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I don’t think I have a fixed pattern when it comes to my creative process. I just get in the studio and freestyle. Sometimes, I go into it with an idea like Trap or Afrobeats. All of the music I have listened to my whole life influences and inspires me. Growing up, my dad listened to all types of music – reggae, high-life, hip-hop, African jazz, hip-life. All of these sounds are subconsciously with me when I step into the studio.

What is your overall goal when it comes to your music?

My overall goal is quite simple. Make music and get money. I want to get my music heard and make a lot of money doing what I love. I don’t think I’m unique in this. Don’t we all want to attain wealth doing what we love?

What do you think your best work has been?

It’s hard to say what my best work has been. I guess I could answer this question based on the popularity of the songs. So I would say Sarkodie’s “Illuminati”, Edem’s “Koene” and “Nyedzilo”, and one of my latest hits “Wine Up Your Bumper”. I want to emphasize that it’s hard to pick. I have a lot of hot beats that haven’t been released. I also have a lot of beats that are great but aren’t popular. When I created “Illuminati”, I didn’t know it would become a hit. In contrast, I produced a song with Sarkodie and Mr. Eazi, “Thank You”, that I thought would become big, but it didn’t. Sometimes it’s all about timing.

Are there any artists you would like to work with?

Some of the artists I would like to work with are Diplo, Skrillex, Future, and Vybz Kartel. I’m always opened to exploring new collaborations both here in Ghana and internationally.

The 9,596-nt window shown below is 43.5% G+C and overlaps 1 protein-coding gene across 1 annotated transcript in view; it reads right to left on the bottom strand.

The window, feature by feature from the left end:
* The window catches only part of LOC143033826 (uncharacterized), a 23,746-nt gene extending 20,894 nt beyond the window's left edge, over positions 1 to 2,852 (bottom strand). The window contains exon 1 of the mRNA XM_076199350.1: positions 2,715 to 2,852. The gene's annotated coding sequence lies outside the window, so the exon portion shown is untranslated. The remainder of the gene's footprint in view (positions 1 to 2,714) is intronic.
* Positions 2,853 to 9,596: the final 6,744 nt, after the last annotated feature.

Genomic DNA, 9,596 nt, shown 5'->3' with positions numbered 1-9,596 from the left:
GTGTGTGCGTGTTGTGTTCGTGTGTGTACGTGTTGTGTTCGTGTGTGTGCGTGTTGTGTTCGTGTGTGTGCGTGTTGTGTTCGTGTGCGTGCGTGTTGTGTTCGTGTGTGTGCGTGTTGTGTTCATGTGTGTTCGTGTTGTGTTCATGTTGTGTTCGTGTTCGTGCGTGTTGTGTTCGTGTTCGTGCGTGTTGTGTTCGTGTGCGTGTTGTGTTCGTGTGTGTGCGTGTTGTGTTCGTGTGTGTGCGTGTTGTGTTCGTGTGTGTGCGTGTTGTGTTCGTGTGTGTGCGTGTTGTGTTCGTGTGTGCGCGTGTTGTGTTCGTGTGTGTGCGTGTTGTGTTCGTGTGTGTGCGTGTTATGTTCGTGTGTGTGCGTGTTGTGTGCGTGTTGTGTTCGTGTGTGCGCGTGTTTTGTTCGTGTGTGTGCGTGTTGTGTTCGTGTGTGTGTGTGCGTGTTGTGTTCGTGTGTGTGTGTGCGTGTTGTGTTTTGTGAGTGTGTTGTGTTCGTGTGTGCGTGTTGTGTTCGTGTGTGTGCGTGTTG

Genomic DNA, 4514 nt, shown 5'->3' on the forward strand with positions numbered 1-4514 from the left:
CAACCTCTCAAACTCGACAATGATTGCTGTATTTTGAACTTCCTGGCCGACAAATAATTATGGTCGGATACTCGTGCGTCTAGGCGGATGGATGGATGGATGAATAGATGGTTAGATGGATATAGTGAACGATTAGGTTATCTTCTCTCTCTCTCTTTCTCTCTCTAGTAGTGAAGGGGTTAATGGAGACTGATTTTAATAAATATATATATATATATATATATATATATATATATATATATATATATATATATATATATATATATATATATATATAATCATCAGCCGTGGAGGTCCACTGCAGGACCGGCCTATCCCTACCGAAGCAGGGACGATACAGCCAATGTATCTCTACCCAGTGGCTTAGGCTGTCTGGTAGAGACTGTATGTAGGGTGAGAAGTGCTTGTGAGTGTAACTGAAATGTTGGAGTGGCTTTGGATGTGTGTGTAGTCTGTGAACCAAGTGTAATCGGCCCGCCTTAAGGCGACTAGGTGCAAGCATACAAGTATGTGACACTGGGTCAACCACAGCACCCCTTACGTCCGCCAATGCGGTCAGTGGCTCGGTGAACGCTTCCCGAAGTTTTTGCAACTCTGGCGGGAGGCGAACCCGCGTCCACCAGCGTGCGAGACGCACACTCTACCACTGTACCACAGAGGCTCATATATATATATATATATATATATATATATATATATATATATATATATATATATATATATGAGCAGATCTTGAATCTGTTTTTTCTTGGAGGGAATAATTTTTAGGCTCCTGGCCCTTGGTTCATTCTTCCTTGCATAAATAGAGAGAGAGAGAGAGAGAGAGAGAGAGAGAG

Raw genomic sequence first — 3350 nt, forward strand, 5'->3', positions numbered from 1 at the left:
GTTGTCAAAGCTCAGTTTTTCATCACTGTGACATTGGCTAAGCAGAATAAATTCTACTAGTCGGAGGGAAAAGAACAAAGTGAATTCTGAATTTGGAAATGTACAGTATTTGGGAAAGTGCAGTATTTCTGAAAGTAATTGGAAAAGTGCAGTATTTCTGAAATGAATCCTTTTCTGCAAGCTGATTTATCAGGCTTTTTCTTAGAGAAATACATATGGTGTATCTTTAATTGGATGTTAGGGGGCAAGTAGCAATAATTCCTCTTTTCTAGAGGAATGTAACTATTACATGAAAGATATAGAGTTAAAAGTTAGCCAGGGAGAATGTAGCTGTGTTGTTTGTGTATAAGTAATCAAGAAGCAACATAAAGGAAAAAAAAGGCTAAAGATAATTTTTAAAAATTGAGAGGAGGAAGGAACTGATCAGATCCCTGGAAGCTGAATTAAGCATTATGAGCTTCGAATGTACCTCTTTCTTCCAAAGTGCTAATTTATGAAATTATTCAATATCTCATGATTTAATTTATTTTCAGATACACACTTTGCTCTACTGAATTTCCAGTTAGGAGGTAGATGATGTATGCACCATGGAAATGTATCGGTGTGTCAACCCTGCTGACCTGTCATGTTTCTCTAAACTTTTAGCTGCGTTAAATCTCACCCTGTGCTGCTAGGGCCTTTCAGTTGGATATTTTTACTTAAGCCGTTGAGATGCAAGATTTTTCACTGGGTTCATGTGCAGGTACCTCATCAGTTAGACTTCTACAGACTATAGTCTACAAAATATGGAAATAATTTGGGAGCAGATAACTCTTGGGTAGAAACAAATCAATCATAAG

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Are there any social issues that you’re passionate about?

Something I’m passionate about is having healthy and accessible food options in Ghana. If you go buy food, you’ll notice that everything has a deep layer of oil on top. By the end of the day, all of this oil is gone. Where does it go? It goes into our bodies and cause a lot of cardiovascular diseases.

What does your self-care routine look like?

I like to play basketball. I’m alright when it comes to this sport. I’ve seen way better players than myself but I’m not too bad. I also enjoy swimming on occasion.

I have to ask for all of your admirers, are you single?

Who and who are you asking for? (LOL) To answer your question, no, I’m not single. I’ve been in my current relationship for about a year.

Any advice for up and coming artists?

I would tell them to keep working hard at your craft. Don’t quit. You never know when you’re going to become great. You never know what’s going to happen next. The only way to fail is if you quit so keep pushing through.

I would like to say a big thank you to Magnom for taking time to talk to me. He was actually in the studio and paused his work to make this interview possible. Myself, and the rest of your fans, look forward to all of the great collaborations that will come from the Magnom Beats studio this year. You can follow Magnom Beats on Twitter , Instagram , and SoundCloud. Check out some of his music below.

This interview was conducted by Antoinette Newton-Acquah for OneTribeMag.